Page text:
A numeral system is a writing system for expressing numbers, using digits or other symbols in a consistent manner. Here in the United Kingdom we use a simple base 10 system or decimal number system. In base 10, each digit in a position of a number can have an integer value ranging from 0 to 9 (10 possibilities). The places or positions of the numbers are based on powers of ten (e.g., hundredths, tenths, tens, hundreds, thousands). Exceeding the number 9 in a position starts counting in the next highest position. This seems simple to those who have been brought up using the base 10 system, but is it the only system we use?

Lets start with the most relatable, a base 60 system that is used all around the world every single second of every day. TIME! We use this base 60 system everyday, with both seconds and minutes using the numeral system. The base 60 system counts up from zero all the way to 59 before changing into another set, for example; if we had 57 seconds on a timer, but there was 6 seconds to be added, we would say that it took 1 minute 3 seconds, and not 63 seconds. The use of a base 60 system is actually older than that of the base 10 system. The ancient Sumerians, the oldest known civilization on Earth (c4500–c1700 B.C.) used a sexagesimal system too that can still be seen today, in angles, bearing and most importantly time. But why are base systems so important?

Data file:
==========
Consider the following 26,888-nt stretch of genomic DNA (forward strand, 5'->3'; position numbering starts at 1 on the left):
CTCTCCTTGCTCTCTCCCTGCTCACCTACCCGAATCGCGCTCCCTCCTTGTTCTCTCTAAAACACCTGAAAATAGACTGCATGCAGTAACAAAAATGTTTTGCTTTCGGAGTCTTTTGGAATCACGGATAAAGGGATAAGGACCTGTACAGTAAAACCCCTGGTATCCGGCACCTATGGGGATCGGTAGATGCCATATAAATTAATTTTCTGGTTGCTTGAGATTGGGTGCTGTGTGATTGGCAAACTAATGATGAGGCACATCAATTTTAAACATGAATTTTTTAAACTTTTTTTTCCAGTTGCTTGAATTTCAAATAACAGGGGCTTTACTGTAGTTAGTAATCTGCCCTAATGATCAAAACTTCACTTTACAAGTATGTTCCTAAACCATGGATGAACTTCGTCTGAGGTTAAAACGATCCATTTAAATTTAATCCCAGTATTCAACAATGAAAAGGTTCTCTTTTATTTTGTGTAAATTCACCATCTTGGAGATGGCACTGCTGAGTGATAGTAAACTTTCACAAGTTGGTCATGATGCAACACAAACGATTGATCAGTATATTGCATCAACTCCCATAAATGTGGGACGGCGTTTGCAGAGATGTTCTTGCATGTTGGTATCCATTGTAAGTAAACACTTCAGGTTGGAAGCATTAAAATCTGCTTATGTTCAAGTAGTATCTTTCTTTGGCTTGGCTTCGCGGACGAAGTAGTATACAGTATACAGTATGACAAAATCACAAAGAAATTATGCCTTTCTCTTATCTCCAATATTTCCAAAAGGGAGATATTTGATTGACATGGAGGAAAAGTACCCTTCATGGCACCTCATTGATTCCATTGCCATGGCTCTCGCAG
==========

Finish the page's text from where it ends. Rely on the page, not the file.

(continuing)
The use of a base system makes it easier to count large numbers, using the example of the seconds can show this perfectly. There are 86400 seconds in one day, but this is a mouthful and would be hard to keep track of throughout the day, using the base 60 system of seconds we can reduce this down to 1440 minutes in a day, making it much easier to work with. But wait, Minutes too use a base 60 system so we can reduce the 1440 minutes even further to 24 hours, thus creating time as we know it today in the 24 hour clock. Other number systems can include a dozenal system (base 12), Binary (base 2) and many many more. Base systems, put simply, are just ways of communicating numbers in the simplest form necessary for what you are trying to count.

Richard HolmeHello Max. I liked reading this and illustrating the base 60 systems with time was interesting. Could you also link this to the idea of division and even the principle of equivalence? Aslo can you link this to the ideas within PUFM? Anyway thanks for posting. I look forward to seeing what is next!

MooneyGreat post, Max. You have included a lot of in depth information on this area and have shown you have a good understanding. Do you have any thoughts about how you may use this knowledge in the future and when you are teaching? Overall, a very informative post that has developed my own knowledge on this subject.

Jodie ColvinI agree very interesting post! looking forward to reading more from you Max